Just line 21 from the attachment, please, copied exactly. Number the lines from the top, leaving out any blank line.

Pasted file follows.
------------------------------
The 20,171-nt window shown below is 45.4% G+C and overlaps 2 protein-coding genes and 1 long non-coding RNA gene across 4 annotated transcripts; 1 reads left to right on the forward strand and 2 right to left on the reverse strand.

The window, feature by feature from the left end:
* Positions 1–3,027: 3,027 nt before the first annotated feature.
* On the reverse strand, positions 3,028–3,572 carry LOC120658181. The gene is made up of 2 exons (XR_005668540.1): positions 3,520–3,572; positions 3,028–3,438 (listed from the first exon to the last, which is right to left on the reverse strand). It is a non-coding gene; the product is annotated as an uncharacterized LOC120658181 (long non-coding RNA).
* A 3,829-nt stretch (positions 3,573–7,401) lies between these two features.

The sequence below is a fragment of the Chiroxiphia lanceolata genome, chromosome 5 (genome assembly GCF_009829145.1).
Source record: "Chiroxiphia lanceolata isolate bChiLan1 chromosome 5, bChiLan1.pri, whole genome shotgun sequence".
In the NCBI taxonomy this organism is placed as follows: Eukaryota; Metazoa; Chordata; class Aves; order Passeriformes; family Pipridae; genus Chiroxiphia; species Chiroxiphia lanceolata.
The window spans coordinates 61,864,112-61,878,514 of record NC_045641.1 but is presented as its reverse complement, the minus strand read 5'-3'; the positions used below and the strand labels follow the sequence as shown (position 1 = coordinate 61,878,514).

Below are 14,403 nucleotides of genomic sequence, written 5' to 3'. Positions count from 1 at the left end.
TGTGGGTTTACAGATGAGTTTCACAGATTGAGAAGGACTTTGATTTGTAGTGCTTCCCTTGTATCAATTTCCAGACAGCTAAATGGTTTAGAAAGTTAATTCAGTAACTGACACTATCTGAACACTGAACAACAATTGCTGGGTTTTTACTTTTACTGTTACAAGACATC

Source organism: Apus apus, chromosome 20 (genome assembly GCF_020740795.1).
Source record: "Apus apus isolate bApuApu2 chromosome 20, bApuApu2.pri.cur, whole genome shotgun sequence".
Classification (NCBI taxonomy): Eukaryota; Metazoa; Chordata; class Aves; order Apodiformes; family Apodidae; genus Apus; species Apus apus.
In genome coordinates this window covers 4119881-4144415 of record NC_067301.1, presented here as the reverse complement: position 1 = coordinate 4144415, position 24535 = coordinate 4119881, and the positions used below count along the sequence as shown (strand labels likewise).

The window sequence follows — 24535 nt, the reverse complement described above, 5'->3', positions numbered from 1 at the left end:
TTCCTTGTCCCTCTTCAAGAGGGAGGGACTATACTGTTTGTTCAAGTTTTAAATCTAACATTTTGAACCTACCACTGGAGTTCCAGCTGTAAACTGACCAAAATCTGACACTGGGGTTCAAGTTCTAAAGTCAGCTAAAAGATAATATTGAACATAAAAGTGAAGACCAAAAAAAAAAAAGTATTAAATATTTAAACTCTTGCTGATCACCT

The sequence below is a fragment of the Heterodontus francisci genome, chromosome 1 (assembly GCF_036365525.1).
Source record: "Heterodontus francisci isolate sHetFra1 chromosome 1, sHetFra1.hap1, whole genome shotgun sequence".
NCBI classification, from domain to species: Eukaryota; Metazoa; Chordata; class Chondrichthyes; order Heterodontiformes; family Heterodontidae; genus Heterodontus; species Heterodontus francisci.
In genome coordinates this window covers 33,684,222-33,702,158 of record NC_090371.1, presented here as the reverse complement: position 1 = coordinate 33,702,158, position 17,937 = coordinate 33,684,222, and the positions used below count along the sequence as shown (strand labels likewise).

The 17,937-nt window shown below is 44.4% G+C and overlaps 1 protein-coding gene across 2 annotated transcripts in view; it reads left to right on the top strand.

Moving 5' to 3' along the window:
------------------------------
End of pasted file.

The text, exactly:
In genome coordinates this window covers 33,684,222-33,702,158 of record NC_090371.1, presented here as the reverse complement: position 1 = coordinate 33,702,158, position 17,937 = coordinate 33,684,222, and the positions used below count along the sequence as shown (strand labels likewise).